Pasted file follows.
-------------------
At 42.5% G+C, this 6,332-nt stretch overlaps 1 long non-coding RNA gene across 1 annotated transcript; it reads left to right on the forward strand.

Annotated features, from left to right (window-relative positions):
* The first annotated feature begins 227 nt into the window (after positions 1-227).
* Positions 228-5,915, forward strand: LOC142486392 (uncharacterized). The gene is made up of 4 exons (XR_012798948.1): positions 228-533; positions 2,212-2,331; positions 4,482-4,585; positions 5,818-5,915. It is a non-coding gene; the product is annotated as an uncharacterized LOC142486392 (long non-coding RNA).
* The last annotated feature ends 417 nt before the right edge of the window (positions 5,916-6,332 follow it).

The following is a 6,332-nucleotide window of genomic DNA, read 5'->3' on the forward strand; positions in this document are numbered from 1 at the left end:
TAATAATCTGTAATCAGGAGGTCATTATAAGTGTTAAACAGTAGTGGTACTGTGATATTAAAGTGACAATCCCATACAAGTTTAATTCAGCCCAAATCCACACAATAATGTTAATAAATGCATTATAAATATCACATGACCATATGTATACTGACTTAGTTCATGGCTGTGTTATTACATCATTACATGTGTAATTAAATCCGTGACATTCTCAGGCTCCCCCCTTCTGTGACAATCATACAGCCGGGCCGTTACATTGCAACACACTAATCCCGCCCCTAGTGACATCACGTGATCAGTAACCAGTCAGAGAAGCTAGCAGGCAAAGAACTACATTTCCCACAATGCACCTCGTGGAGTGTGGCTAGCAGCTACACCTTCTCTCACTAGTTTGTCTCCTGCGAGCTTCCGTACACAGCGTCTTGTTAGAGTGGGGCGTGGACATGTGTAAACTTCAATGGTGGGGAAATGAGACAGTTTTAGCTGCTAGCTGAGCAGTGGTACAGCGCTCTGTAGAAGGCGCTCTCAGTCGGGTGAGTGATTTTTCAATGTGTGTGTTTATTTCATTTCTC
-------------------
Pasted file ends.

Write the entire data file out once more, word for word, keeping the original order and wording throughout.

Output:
At 42.5% G+C, this 6,332-nt stretch overlaps 1 long non-coding RNA gene across 1 annotated transcript; it reads left to right on the forward strand.

Annotated features, from left to right (window-relative positions):
* The first annotated feature begins 227 nt into the window (after positions 1-227).
* Positions 228-5,915, forward strand: LOC142486392 (uncharacterized). The gene is made up of 4 exons (XR_012798948.1): positions 228-533; positions 2,212-2,331; positions 4,482-4,585; positions 5,818-5,915. It is a non-coding gene; the product is annotated as an uncharacterized LOC142486392 (long non-coding RNA).
* The last annotated feature ends 417 nt before the right edge of the window (positions 5,916-6,332 follow it).

The following is a 6,332-nucleotide window of genomic DNA, read 5'->3' on the forward strand; positions in this document are numbered from 1 at the left end:
TAATAATCTGTAATCAGGAGGTCATTATAAGTGTTAAACAGTAGTGGTACTGTGATATTAAAGTGACAATCCCATACAAGTTTAATTCAGCCCAAATCCACACAATAATGTTAATAAATGCATTATAAATATCACATGACCATATGTATACTGACTTAGTTCATGGCTGTGTTATTACATCATTACATGTGTAATTAAATCCGTGACATTCTCAGGCTCCCCCCTTCTGTGACAATCATACAGCCGGGCCGTTACATTGCAACACACTAATCCCGCCCCTAGTGACATCACGTGATCAGTAACCAGTCAGAGAAGCTAGCAGGCAAAGAACTACATTTCCCACAATGCACCTCGTGGAGTGTGGCTAGCAGCTACACCTTCTCTCACTAGTTTGTCTCCTGCGAGCTTCCGTACACAGCGTCTTGTTAGAGTGGGGCGTGGACATGTGTAAACTTCAATGGTGGGGAAATGAGACAGTTTTAGCTGCTAGCTGAGCAGTGGTACAGCGCTCTGTAGAAGGCGCTCTCAGTCGGGTGAGTGATTTTTCAATGTGTGTGTTTATTTCATTTCTC